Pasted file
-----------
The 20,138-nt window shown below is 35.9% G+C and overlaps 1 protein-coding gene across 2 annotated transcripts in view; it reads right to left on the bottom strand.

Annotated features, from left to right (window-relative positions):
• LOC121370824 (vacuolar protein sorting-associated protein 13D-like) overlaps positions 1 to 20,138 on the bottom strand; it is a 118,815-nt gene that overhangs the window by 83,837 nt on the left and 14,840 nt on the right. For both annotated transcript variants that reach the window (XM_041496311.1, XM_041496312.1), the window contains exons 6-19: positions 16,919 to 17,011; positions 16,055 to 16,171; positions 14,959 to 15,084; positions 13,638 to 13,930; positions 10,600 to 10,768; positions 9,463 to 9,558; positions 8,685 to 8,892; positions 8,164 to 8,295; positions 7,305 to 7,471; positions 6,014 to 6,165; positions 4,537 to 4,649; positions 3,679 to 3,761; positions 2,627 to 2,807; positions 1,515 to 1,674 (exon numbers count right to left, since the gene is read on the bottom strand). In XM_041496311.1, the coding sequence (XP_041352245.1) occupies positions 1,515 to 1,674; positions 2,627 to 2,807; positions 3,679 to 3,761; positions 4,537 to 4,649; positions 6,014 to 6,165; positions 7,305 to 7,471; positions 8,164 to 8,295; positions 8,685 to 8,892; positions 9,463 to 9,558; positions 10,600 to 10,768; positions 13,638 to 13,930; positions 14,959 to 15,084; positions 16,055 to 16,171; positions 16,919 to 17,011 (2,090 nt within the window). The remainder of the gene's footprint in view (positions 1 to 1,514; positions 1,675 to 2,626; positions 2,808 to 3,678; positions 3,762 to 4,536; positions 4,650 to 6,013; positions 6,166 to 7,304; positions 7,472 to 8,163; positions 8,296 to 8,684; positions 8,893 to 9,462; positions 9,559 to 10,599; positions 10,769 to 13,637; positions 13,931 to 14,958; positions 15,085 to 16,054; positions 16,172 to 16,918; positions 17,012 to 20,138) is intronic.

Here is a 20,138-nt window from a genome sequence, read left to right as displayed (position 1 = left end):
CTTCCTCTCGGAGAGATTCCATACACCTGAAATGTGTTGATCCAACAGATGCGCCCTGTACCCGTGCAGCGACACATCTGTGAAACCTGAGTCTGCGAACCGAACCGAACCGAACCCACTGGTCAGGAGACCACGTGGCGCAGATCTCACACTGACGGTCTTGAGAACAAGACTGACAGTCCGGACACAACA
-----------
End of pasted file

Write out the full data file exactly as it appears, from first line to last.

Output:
The 20,138-nt window shown below is 35.9% G+C and overlaps 1 protein-coding gene across 2 annotated transcripts in view; it reads right to left on the bottom strand.

Annotated features, from left to right (window-relative positions):
• LOC121370824 (vacuolar protein sorting-associated protein 13D-like) overlaps positions 1 to 20,138 on the bottom strand; it is a 118,815-nt gene that overhangs the window by 83,837 nt on the left and 14,840 nt on the right. For both annotated transcript variants that reach the window (XM_041496311.1, XM_041496312.1), the window contains exons 6-19: positions 16,919 to 17,011; positions 16,055 to 16,171; positions 14,959 to 15,084; positions 13,638 to 13,930; positions 10,600 to 10,768; positions 9,463 to 9,558; positions 8,685 to 8,892; positions 8,164 to 8,295; positions 7,305 to 7,471; positions 6,014 to 6,165; positions 4,537 to 4,649; positions 3,679 to 3,761; positions 2,627 to 2,807; positions 1,515 to 1,674 (exon numbers count right to left, since the gene is read on the bottom strand). In XM_041496311.1, the coding sequence (XP_041352245.1) occupies positions 1,515 to 1,674; positions 2,627 to 2,807; positions 3,679 to 3,761; positions 4,537 to 4,649; positions 6,014 to 6,165; positions 7,305 to 7,471; positions 8,164 to 8,295; positions 8,685 to 8,892; positions 9,463 to 9,558; positions 10,600 to 10,768; positions 13,638 to 13,930; positions 14,959 to 15,084; positions 16,055 to 16,171; positions 16,919 to 17,011 (2,090 nt within the window). The remainder of the gene's footprint in view (positions 1 to 1,514; positions 1,675 to 2,626; positions 2,808 to 3,678; positions 3,762 to 4,536; positions 4,650 to 6,013; positions 6,166 to 7,304; positions 7,472 to 8,163; positions 8,296 to 8,684; positions 8,893 to 9,462; positions 9,559 to 10,599; positions 10,769 to 13,637; positions 13,931 to 14,958; positions 15,085 to 16,054; positions 16,172 to 16,918; positions 17,012 to 20,138) is intronic.

Here is a 20,138-nt window from a genome sequence, read left to right as displayed (position 1 = left end):
CTTCCTCTCGGAGAGATTCCATACACCTGAAATGTGTTGATCCAACAGATGCGCCCTGTACCCGTGCAGCGACACATCTGTGAAACCTGAGTCTGCGAACCGAACCGAACCGAACCCACTGGTCAGGAGACCACGTGGCGCAGATCTCACACTGACGGTCTTGAGAACAAGACTGACAGTCCGGACACAACA